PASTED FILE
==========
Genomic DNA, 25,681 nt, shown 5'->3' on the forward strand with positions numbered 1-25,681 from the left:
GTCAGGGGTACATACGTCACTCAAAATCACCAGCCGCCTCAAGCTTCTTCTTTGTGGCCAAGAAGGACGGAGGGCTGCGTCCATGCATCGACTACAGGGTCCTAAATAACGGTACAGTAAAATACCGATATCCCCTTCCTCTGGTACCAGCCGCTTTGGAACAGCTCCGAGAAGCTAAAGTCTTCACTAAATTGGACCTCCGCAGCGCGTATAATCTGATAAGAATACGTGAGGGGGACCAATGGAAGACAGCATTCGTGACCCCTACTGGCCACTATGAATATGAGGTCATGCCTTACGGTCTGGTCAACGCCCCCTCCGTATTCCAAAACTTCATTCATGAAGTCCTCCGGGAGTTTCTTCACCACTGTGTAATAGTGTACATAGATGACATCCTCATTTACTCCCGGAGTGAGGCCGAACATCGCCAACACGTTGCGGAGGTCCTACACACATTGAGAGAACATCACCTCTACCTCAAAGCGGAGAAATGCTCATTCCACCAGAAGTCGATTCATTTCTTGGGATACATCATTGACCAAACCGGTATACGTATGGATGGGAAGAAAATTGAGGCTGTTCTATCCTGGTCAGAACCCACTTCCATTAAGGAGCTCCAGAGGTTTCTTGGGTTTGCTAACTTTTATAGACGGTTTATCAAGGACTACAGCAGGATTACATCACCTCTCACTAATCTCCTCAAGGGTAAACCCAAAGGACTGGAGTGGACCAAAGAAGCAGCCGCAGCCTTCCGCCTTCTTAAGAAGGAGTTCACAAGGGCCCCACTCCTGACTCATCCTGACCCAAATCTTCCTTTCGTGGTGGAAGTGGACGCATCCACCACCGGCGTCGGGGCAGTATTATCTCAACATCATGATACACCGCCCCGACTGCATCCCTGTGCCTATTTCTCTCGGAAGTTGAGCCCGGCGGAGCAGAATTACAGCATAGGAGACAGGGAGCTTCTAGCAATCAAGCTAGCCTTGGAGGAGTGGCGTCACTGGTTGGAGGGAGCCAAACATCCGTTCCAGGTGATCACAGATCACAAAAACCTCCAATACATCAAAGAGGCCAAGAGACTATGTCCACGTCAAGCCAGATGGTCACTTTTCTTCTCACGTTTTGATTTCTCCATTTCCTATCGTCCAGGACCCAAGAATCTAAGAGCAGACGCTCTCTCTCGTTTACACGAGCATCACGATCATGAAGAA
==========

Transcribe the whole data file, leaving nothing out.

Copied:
Genomic DNA, 25,681 nt, shown 5'->3' on the forward strand with positions numbered 1-25,681 from the left:
GTCAGGGGTACATACGTCACTCAAAATCACCAGCCGCCTCAAGCTTCTTCTTTGTGGCCAAGAAGGACGGAGGGCTGCGTCCATGCATCGACTACAGGGTCCTAAATAACGGTACAGTAAAATACCGATATCCCCTTCCTCTGGTACCAGCCGCTTTGGAACAGCTCCGAGAAGCTAAAGTCTTCACTAAATTGGACCTCCGCAGCGCGTATAATCTGATAAGAATACGTGAGGGGGACCAATGGAAGACAGCATTCGTGACCCCTACTGGCCACTATGAATATGAGGTCATGCCTTACGGTCTGGTCAACGCCCCCTCCGTATTCCAAAACTTCATTCATGAAGTCCTCCGGGAGTTTCTTCACCACTGTGTAATAGTGTACATAGATGACATCCTCATTTACTCCCGGAGTGAGGCCGAACATCGCCAACACGTTGCGGAGGTCCTACACACATTGAGAGAACATCACCTCTACCTCAAAGCGGAGAAATGCTCATTCCACCAGAAGTCGATTCATTTCTTGGGATACATCATTGACCAAACCGGTATACGTATGGATGGGAAGAAAATTGAGGCTGTTCTATCCTGGTCAGAACCCACTTCCATTAAGGAGCTCCAGAGGTTTCTTGGGTTTGCTAACTTTTATAGACGGTTTATCAAGGACTACAGCAGGATTACATCACCTCTCACTAATCTCCTCAAGGGTAAACCCAAAGGACTGGAGTGGACCAAAGAAGCAGCCGCAGCCTTCCGCCTTCTTAAGAAGGAGTTCACAAGGGCCCCACTCCTGACTCATCCTGACCCAAATCTTCCTTTCGTGGTGGAAGTGGACGCATCCACCACCGGCGTCGGGGCAGTATTATCTCAACATCATGATACACCGCCCCGACTGCATCCCTGTGCCTATTTCTCTCGGAAGTTGAGCCCGGCGGAGCAGAATTACAGCATAGGAGACAGGGAGCTTCTAGCAATCAAGCTAGCCTTGGAGGAGTGGCGTCACTGGTTGGAGGGAGCCAAACATCCGTTCCAGGTGATCACAGATCACAAAAACCTCCAATACATCAAAGAGGCCAAGAGACTATGTCCACGTCAAGCCAGATGGTCACTTTTCTTCTCACGTTTTGATTTCTCCATTTCCTATCGTCCAGGACCCAAGAATCTAAGAGCAGACGCTCTCTCTCGTTTACACGAGCATCACGATCATGAAGAA